During each day’s keynote interview, an artist standing at the foot of the stage draws a graphic representation of the conversation. The way these mindmaps are drawn is one of the most amazing things to witness live. This instantaneous development of creative content from everyday communication is inspiring.
Here’s the mindmap from Nate Silver’s discussion of statistical analysis:
And this is the mindmap created during James Powderly’s conversation about political activism and urban graffiti.
For closeups and more images check out the Flickr stream to the right.
The Sunday keynote interview featured Nate Silver of fivethirtyeight.com, a political website that was created prior to the ‘08 presidential election that used a unique algorithm to predict the outcome. His career started by using an innovative approach to analyze baseball statistics, and this election allowed him to take the approach to a new level. By factoring in the complexities of humans beings, his statistical analysis changed political polling forever.
One of the biggest takeaways occurred during a discussion of his projects since the election. While using his method to predict the outcome of the latest Academy Awards, he realized it didn’t take into account the Academy’s reluctance to give an award to someone who had previously won. In the category of Best Supporting Actress he realized this error would result in the wrong prediction, breaking his first rule: never use a model that predicts something that you know will be wrong. “If you know you’re gonna be wrong, keep working on you F*@#&! Model.”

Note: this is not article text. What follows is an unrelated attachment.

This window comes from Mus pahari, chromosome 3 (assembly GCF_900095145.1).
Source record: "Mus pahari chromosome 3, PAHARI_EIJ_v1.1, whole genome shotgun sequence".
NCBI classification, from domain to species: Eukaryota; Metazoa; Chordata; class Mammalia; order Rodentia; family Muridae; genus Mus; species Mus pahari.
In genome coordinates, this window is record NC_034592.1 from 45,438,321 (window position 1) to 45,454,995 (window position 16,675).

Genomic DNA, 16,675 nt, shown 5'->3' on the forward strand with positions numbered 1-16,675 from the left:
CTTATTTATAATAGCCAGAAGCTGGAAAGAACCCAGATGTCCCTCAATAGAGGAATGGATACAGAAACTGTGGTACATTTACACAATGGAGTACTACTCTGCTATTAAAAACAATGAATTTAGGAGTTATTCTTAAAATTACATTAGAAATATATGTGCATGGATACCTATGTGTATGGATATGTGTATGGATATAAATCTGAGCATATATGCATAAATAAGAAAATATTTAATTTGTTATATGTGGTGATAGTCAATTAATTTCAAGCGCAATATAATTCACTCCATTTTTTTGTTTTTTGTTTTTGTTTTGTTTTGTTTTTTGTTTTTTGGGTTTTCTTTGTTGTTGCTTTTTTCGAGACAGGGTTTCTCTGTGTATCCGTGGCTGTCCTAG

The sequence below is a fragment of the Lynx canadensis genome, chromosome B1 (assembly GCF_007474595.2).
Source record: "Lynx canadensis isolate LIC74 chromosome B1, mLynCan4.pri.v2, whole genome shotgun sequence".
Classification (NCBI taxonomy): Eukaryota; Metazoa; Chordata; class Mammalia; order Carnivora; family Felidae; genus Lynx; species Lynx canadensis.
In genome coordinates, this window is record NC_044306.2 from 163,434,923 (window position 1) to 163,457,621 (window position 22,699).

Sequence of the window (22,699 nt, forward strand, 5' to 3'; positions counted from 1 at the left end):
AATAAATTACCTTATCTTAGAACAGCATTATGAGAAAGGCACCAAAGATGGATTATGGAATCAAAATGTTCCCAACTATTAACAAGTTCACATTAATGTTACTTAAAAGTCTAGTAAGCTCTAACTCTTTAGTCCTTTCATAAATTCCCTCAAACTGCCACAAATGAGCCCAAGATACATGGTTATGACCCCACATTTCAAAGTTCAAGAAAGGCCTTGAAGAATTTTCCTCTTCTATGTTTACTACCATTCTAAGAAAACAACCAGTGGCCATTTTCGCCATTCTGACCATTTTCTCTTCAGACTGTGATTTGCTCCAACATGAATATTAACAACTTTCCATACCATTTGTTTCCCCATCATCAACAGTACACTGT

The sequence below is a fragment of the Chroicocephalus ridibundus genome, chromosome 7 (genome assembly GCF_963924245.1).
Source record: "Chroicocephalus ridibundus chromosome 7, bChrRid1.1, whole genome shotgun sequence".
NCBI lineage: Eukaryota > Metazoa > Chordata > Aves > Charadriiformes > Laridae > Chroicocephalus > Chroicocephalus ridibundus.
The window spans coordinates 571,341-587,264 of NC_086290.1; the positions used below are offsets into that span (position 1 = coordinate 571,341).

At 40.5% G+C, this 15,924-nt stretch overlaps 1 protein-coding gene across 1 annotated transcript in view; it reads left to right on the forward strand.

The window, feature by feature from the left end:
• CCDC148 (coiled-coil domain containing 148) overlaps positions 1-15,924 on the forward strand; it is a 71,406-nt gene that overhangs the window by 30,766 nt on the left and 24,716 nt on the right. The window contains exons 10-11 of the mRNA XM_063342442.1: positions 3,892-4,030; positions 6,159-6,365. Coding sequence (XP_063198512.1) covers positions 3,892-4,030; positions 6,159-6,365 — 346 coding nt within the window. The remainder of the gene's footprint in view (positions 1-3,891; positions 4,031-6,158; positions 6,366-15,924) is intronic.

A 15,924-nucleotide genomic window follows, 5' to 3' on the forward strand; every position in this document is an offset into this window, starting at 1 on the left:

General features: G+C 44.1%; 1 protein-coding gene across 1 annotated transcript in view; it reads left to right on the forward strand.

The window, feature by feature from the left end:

This statement applies to so much more than just gathering statistics. Whether it’s voter polls, educational curriculums, business models, group projects, personal interactions, etc. if you know in advance that the approach you’re taking will not lead you to the solution you’re trying to achieve DON’T KEEP DOING IT JUST TO DO IT.
Unfortunately, changing this model will likely be difficult: if it was easy you’d already be doing it, but instead it requires going back to the drawing board and reassessing the process. At times this might be scary as hell or hard to embrace, but saving the time, energy and resources that are spent building an unsuccessful finished product will be so much more useful in the end, and will truly allow for a sense of personal or organizational pride.